Many people have inherited genes that are making them sick, or will, one day. Troublesome genes are part and parcel of being human. In the future, however, doctors may have some fixes, ranging from giving their patients working genes on top of their faulty DNA, to repairing the faulty DNA itself. The Economist recently published an overview of different approaches to genetic engineering that’s worth a read.
Gene therapy usually aims to reverse heritable diseases by adding working versions of the genes that cause the diseases. It doesn’t always function as promised: In early gene-therapy experiments, people’s bodies sometimes mounted fatal immune responses to their therapies. Recently, however, scientists have seen some promising early results in gene therapies for choroideremia and Leber’s congenital amaurosis, two inherited diseases that cause blindness. The Economist goes over those, but also summarizes a few other ideas researchers have for curing illness with genes.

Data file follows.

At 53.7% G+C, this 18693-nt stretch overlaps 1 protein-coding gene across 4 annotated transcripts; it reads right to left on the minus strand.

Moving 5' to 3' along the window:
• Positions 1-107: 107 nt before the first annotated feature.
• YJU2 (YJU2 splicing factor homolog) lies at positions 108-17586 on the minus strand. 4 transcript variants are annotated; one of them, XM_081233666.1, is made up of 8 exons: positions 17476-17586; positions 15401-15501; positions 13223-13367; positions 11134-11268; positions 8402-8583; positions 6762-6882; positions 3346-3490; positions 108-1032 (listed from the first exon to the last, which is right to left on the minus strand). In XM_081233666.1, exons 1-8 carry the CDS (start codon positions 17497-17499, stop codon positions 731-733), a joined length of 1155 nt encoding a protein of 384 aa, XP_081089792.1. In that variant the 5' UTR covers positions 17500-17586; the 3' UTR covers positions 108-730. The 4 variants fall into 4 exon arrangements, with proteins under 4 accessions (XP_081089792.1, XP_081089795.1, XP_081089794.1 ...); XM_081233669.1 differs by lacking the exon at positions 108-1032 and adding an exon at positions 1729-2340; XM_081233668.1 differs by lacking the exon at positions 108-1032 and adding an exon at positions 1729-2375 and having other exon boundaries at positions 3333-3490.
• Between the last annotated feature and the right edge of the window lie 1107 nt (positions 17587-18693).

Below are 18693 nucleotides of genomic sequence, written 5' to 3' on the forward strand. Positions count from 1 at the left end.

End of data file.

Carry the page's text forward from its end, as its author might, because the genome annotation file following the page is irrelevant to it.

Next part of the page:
One is using gene therapy as a cancer treatment. Instead of adding “good” copies of patients’ “bad” genes, the therapy soups up patients’ own immune cells with genes that help the cells target the patient’s tumor._ The Economist_ highlights the work of Michel Sadelain of the Memorial Sloan-Kettering Cancer Center in New York, who is trying to treat leukemias and lymphomas with gene therapy.
Another group, led by Sha Jiahao of Nanjing Medical University in China, has found a way to alter the DNA in monkeys, a feat that’s a first step toward repairing DNA in people.
Read the full story at The Economist.